In our February edition we told three stories about abandon and others about success. One of the stories that fills us with the most anguish is that of Inés Fernández, a Guanacastecan woman who is fighting a disease that grew in her kidneys and that she will never be rid of. Inés travels from La Cruz to Liberia four times per week to rid herself of toxins in the blood at the hospital while she awaits a death that could come in the next few years.
Doctor Hugo Delgado, in charge of the dialysis unit at the La Anexion Hospital in Nicoya, says that these patients could live for up to 10 years, but that hope is really more like a utopia when we are talking about Guanacaste, where the majority of patients live in conditions of poverty, never had a job with medical insurance, and spend more time at the hospital than in their homes.
If Miss Inés had ¢2 million ($3,570) to install in her house an ambulatory dialysis system she might not live longer than a few more years, but she may live better. She wouldn’t have to spend more than eight hours a week in an ambulance and she could spend more time at home, with her children.
Obviously, it’s not only her: there are more than 1,000 people in this condition in Guanacaste and who need help. Many of them will join each other in a non-profit association this year that will seek out companies that donate at least a part of what they need in order to take care of their own dialysis treatment in their own homes.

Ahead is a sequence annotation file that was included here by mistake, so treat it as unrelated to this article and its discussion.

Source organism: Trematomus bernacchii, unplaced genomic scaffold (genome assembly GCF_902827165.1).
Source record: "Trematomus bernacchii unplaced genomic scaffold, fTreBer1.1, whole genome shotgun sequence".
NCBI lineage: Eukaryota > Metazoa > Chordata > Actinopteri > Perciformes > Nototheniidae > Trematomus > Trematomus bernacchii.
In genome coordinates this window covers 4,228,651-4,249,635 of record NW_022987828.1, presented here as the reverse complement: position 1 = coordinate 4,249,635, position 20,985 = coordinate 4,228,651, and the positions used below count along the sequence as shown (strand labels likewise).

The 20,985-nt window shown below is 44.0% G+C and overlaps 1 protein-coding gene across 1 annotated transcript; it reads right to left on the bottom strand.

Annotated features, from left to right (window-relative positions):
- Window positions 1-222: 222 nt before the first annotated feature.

What most concerns us is that this fight isn’t new. The Voice of Guanacaste has reported about the problems of people with chronic kidney disease since 2013 and universities started to study long before that. But it seems that Guanacastecans have normalized it and we didn’t go beyond a “poor thing” as we followed by the letter the most selfish saying in history: “everyone in their own home and God in each one of them.”
Waiting for the Estate (which, in fact, shares a large part of the responsibility) to take action in the matter is the easiest decision, but it’s the one that least helps us grow as a province, as citizens and as business people.
Why are we so proud of being Guanacastecans if we are forgetting about the people who need us? A Guanacastecan isn’t worth less because of their health conditions, race, sexual orientation or gender, but even those of us who embrace this phrase as our banner end up speaking only words and we don’t apply it to our daily lives through actions. Our worst demon is selfishness. Are we willing to change that?